Because being poor leads to a pretty poor quality of life. Poor health, low educational attainment, reduced earning power, exclusion from feeling connected with the rest of society, poor mental health etc are all experienced at significantly higher rates by those with fewer resources, including those in New Zealand. If polices don’t improve quality of life for those suffering the most from current economic imbalances, then those policies are a moral and fiscal failure.
Another reality is that the poor are not poor because they make poor decisions. While science shows us that grinding poverty does not allow your brain to experience optimal development and performance, this is really an effect of poverty-related stress, not the cause. The poor remain poor, and fail to thrive, because social policies have not worked to right things.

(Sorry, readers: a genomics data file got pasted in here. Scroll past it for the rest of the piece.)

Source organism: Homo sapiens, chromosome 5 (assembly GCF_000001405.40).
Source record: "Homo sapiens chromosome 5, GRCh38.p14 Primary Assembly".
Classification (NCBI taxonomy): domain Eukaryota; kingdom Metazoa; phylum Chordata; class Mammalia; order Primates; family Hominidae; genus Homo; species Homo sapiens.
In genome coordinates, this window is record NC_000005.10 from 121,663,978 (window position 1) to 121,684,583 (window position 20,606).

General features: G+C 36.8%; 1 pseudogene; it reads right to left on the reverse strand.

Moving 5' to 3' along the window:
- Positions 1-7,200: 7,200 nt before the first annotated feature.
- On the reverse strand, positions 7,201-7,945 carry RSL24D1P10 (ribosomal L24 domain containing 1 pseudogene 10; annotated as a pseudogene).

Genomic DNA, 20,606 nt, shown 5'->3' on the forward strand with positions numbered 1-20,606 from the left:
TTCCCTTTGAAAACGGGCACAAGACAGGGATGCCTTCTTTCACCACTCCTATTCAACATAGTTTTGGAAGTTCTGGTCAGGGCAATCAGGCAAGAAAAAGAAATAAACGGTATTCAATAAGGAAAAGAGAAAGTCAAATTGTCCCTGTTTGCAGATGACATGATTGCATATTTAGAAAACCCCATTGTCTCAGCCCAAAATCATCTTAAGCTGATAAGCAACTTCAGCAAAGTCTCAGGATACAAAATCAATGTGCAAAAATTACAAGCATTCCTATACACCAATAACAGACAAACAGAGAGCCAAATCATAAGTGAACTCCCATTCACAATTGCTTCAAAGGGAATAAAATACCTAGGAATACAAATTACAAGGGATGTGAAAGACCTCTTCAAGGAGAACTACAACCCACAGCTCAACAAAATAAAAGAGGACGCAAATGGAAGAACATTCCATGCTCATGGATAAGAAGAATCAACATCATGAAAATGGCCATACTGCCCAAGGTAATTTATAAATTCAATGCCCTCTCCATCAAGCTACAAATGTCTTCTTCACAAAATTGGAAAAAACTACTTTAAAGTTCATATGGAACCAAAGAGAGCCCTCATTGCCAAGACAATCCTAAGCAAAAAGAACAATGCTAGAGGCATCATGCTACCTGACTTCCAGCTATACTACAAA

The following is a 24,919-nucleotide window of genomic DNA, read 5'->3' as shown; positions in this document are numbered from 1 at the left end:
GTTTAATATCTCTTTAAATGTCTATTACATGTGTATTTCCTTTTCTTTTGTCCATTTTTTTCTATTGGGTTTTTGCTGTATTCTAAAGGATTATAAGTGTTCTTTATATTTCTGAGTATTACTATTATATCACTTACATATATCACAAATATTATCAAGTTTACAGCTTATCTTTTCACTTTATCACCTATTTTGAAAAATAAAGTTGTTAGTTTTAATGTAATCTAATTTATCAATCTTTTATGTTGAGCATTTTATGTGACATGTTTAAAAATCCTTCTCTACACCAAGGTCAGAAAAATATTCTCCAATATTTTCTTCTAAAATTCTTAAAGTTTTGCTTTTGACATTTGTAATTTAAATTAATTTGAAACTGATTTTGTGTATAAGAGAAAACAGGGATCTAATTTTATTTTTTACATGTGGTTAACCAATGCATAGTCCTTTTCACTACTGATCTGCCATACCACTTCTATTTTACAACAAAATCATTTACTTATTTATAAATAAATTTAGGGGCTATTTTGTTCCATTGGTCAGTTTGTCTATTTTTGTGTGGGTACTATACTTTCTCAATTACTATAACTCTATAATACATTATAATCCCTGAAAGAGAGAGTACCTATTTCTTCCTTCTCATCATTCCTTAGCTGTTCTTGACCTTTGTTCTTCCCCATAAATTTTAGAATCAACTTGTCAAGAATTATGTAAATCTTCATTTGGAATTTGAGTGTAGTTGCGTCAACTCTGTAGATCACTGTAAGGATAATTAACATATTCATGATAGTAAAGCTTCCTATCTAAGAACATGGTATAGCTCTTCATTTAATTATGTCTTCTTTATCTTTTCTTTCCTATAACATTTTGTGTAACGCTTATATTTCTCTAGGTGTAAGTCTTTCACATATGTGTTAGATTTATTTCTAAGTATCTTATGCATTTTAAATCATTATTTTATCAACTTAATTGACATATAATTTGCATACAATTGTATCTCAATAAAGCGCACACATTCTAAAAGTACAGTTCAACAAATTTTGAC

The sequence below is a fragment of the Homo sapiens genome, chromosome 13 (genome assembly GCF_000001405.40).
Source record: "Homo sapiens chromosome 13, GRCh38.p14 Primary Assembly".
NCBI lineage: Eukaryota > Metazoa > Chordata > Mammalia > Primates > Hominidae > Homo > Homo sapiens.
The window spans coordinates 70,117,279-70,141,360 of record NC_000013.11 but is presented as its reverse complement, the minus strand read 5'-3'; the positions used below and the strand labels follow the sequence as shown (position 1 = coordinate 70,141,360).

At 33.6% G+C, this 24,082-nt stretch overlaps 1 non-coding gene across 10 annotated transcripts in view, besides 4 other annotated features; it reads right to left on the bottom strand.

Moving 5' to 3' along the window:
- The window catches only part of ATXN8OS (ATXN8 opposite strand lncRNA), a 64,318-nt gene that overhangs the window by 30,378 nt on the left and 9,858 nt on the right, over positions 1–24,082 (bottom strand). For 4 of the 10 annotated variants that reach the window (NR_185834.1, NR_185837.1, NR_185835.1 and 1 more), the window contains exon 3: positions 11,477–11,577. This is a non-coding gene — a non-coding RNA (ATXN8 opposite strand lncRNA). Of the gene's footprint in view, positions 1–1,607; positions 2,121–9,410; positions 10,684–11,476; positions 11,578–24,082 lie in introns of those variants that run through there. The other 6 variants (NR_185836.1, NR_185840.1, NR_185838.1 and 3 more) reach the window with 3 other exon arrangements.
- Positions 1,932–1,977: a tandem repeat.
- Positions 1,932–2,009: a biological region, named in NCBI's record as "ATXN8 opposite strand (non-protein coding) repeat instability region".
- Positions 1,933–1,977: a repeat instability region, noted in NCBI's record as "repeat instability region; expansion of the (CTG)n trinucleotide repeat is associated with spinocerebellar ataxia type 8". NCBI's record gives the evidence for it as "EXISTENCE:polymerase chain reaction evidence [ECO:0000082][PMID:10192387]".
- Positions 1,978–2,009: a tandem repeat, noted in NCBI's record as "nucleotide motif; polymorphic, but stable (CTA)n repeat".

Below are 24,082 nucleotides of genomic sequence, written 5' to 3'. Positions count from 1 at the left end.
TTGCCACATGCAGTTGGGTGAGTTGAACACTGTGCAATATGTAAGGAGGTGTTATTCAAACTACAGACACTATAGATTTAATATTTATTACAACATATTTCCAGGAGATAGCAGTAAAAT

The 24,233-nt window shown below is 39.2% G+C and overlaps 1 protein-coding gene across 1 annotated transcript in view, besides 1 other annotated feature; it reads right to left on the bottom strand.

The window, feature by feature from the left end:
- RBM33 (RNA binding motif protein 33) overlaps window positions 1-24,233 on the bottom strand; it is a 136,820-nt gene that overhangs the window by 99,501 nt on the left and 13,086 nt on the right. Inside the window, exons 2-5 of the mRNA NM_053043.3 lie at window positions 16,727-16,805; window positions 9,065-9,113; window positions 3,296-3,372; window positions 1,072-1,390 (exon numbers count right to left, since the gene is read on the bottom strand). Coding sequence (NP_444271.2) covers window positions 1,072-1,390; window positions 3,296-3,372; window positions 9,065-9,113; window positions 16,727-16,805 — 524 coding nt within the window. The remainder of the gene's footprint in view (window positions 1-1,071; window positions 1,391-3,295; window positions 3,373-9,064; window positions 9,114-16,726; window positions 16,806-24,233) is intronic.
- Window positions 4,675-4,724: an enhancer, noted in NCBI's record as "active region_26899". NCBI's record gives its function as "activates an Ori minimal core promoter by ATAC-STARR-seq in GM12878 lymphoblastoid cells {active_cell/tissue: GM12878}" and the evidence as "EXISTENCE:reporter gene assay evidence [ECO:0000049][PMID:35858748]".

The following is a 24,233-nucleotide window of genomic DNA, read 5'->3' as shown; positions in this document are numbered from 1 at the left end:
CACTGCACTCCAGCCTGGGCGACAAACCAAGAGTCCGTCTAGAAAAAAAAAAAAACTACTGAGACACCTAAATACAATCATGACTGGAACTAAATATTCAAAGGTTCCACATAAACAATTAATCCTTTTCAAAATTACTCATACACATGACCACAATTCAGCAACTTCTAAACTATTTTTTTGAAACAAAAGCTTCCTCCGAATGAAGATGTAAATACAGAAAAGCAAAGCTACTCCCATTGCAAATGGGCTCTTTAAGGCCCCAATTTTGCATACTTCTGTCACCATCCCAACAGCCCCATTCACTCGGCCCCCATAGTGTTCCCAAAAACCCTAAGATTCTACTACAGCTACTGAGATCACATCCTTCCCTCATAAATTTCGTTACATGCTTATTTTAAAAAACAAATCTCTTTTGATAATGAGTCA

Unconditional money works – just look at superannuation
While we can argue for a long time about what leads to a life with insufficient resources, finding out what works to lift people out of it is a more important and immediate focus for policy. And this is what the Canadians are doing. A basic income has promise in the evidence and in practice, so they are going to implement it as part of a series of policy experiments (hopefully high quality ones) and note what works best and what happens to those who receive the income in different forms.
We have our own evidence of a basic income working in practice in New Zealand. Just look at universal superannuation: a government policy that has successfully reduced New Zealand’s rates of poverty in the over 65s to approximately those in Scandinavian countries. We saw a vulnerable group and a need, and we implemented a successful policy based on the idea of providing a basic income.